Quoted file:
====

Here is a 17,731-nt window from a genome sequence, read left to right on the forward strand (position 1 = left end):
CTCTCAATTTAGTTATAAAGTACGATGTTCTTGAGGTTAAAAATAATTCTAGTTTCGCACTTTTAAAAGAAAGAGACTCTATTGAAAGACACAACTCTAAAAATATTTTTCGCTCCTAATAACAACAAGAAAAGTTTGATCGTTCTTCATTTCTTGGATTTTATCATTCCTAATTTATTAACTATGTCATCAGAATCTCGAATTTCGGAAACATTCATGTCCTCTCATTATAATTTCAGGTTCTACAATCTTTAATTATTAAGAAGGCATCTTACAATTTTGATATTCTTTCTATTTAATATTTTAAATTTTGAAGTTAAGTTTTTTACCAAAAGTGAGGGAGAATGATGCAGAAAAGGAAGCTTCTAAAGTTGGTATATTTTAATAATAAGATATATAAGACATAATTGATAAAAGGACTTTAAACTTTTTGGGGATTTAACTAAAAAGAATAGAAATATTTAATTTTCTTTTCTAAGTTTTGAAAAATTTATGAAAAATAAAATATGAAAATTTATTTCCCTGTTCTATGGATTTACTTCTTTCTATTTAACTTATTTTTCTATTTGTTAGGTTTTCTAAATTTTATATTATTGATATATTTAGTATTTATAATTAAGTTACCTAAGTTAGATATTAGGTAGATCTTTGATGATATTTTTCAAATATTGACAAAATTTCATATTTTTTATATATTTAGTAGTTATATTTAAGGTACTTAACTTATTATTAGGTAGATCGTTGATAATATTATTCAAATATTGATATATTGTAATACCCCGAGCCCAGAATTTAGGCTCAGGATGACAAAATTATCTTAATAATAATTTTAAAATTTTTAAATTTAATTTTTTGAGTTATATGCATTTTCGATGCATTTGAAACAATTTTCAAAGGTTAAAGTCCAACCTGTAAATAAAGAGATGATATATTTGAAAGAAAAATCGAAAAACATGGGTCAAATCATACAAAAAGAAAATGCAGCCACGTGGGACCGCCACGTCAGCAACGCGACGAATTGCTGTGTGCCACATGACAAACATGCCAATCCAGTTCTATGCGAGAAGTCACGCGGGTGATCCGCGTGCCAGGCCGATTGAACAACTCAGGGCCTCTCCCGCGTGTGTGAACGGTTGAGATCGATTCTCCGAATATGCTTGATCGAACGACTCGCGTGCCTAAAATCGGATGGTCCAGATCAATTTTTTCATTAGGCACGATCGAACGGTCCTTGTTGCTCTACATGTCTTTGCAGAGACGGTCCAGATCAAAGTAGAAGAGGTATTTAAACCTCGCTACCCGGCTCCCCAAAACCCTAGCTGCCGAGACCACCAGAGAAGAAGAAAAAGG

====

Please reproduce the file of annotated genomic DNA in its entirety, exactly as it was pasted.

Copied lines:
Here is a 17,731-nt window from a genome sequence, read left to right on the forward strand (position 1 = left end):
CTCTCAATTTAGTTATAAAGTACGATGTTCTTGAGGTTAAAAATAATTCTAGTTTCGCACTTTTAAAAGAAAGAGACTCTATTGAAAGACACAACTCTAAAAATATTTTTCGCTCCTAATAACAACAAGAAAAGTTTGATCGTTCTTCATTTCTTGGATTTTATCATTCCTAATTTATTAACTATGTCATCAGAATCTCGAATTTCGGAAACATTCATGTCCTCTCATTATAATTTCAGGTTCTACAATCTTTAATTATTAAGAAGGCATCTTACAATTTTGATATTCTTTCTATTTAATATTTTAAATTTTGAAGTTAAGTTTTTTACCAAAAGTGAGGGAGAATGATGCAGAAAAGGAAGCTTCTAAAGTTGGTATATTTTAATAATAAGATATATAAGACATAATTGATAAAAGGACTTTAAACTTTTTGGGGATTTAACTAAAAAGAATAGAAATATTTAATTTTCTTTTCTAAGTTTTGAAAAATTTATGAAAAATAAAATATGAAAATTTATTTCCCTGTTCTATGGATTTACTTCTTTCTATTTAACTTATTTTTCTATTTGTTAGGTTTTCTAAATTTTATATTATTGATATATTTAGTATTTATAATTAAGTTACCTAAGTTAGATATTAGGTAGATCTTTGATGATATTTTTCAAATATTGACAAAATTTCATATTTTTTATATATTTAGTAGTTATATTTAAGGTACTTAACTTATTATTAGGTAGATCGTTGATAATATTATTCAAATATTGATATATTGTAATACCCCGAGCCCAGAATTTAGGCTCAGGATGACAAAATTATCTTAATAATAATTTTAAAATTTTTAAATTTAATTTTTTGAGTTATATGCATTTTCGATGCATTTGAAACAATTTTCAAAGGTTAAAGTCCAACCTGTAAATAAAGAGATGATATATTTGAAAGAAAAATCGAAAAACATGGGTCAAATCATACAAAAAGAAAATGCAGCCACGTGGGACCGCCACGTCAGCAACGCGACGAATTGCTGTGTGCCACATGACAAACATGCCAATCCAGTTCTATGCGAGAAGTCACGCGGGTGATCCGCGTGCCAGGCCGATTGAACAACTCAGGGCCTCTCCCGCGTGTGTGAACGGTTGAGATCGATTCTCCGAATATGCTTGATCGAACGACTCGCGTGCCTAAAATCGGATGGTCCAGATCAATTTTTTCATTAGGCACGATCGAACGGTCCTTGTTGCTCTACATGTCTTTGCAGAGACGGTCCAGATCAAAGTAGAAGAGGTATTTAAACCTCGCTACCCGGCTCCCCAAAACCCTAGCTGCCGAGACCACCAGAGAAGAAGAAAAAGG